Person Male Born 4/6/1902 Died 18/9/1974
Graphic artist and map designer. Born 14 Wesley Road, Leyton but he was only there for about 3 years. He was brought up and educated in Highgate Village. Joined London Underground in 1925 on a temporary basis and remained with them on and off until 1937 and for a few years after the war. He produced the first version of the famous tube map in 1931. Fell out with LT over who should make changes to the map (sounds like he became a bit obsessional). Died in Southampton.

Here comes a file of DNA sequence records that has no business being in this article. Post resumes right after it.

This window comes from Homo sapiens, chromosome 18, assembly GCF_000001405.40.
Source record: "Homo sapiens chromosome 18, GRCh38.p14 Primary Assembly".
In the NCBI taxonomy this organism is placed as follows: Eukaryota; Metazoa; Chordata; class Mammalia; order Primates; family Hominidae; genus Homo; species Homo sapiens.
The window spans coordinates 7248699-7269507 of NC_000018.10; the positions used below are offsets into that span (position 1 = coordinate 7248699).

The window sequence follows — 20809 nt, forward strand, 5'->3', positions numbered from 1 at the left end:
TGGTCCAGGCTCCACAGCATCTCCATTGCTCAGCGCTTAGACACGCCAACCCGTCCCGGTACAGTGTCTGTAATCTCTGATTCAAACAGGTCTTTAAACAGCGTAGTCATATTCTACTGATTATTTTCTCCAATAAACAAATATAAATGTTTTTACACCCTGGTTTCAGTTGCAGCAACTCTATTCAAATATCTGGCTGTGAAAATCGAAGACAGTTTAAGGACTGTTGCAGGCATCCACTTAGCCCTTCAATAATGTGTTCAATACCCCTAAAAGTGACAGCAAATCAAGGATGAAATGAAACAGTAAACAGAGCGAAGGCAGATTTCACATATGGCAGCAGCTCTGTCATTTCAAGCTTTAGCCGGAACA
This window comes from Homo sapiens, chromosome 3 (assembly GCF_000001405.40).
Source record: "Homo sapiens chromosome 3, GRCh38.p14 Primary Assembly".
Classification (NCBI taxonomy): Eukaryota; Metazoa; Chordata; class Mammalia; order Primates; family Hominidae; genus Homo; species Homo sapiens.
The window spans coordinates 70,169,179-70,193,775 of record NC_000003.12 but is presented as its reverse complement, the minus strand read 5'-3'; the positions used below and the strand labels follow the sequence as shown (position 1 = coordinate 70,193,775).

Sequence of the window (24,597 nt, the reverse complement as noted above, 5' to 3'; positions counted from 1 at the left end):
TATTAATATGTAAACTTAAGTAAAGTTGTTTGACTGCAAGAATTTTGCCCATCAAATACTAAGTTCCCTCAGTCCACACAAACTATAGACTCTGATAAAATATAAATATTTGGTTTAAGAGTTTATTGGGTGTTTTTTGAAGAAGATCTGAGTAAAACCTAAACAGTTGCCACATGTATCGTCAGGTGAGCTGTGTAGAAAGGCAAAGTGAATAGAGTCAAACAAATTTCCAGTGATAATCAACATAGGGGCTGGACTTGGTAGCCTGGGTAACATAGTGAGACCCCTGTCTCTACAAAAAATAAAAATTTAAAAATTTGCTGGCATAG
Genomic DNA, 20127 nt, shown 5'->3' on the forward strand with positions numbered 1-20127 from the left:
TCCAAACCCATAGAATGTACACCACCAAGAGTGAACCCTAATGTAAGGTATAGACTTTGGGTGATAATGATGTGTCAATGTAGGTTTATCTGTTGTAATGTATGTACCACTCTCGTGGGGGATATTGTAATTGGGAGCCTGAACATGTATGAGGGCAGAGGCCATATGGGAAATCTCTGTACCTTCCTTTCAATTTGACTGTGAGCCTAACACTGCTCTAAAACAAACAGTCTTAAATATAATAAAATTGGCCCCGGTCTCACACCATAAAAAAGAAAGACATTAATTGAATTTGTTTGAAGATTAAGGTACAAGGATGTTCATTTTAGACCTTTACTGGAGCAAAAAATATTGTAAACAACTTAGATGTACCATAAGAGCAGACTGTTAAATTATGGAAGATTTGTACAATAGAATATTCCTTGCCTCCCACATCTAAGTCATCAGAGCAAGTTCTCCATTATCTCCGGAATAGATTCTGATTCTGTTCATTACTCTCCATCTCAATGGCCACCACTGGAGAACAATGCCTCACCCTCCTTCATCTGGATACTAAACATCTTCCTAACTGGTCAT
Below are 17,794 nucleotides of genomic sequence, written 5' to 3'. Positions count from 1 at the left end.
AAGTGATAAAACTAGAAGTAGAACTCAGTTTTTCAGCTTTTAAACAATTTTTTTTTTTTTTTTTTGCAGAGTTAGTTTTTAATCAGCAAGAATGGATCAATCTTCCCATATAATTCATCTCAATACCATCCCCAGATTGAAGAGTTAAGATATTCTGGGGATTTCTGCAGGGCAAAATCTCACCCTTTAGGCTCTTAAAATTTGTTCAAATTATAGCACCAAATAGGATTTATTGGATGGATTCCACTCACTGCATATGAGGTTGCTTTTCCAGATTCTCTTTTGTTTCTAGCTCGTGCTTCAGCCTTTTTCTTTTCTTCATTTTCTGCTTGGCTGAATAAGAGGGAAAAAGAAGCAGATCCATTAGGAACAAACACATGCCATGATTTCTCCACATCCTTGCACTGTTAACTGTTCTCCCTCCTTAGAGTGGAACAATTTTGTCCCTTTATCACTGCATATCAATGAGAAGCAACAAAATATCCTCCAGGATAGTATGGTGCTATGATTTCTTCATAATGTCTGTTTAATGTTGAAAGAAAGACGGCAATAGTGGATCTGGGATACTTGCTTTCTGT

We have a puzzle here. Beck lived at 60 Court House Road, close to, and on the other side of, West Finchley Station. So why did he use Finchley Central instead of West Finchley? The Northern Line has undergone some major remodellings, especially in the 1930s, prior to which both stations were connected via Highgate to Finsbury Park, not Camden Town. But that is true of both stations so it's not clear why he would have walked to the more distant one. West Finchley station was rebuilt in the 1930s so it's possible that, for a time, it was out of action. But still, surely the plaque should be at his 'home' station? We've asked Annie Mole and she's passed it on to other tube experts but, so far, no explanation. Any ideas? Via Twitter Keith Miller suggested that there would have been (probably still are) more trains at Finchley Central since two branches join there. That makes sense, except ... I would guess the trains ran to a schedule and he could have timed leaving the house to coincide with a train - he lived only about 400 metres from West Finchley. But maybe there were very few trains on that branch.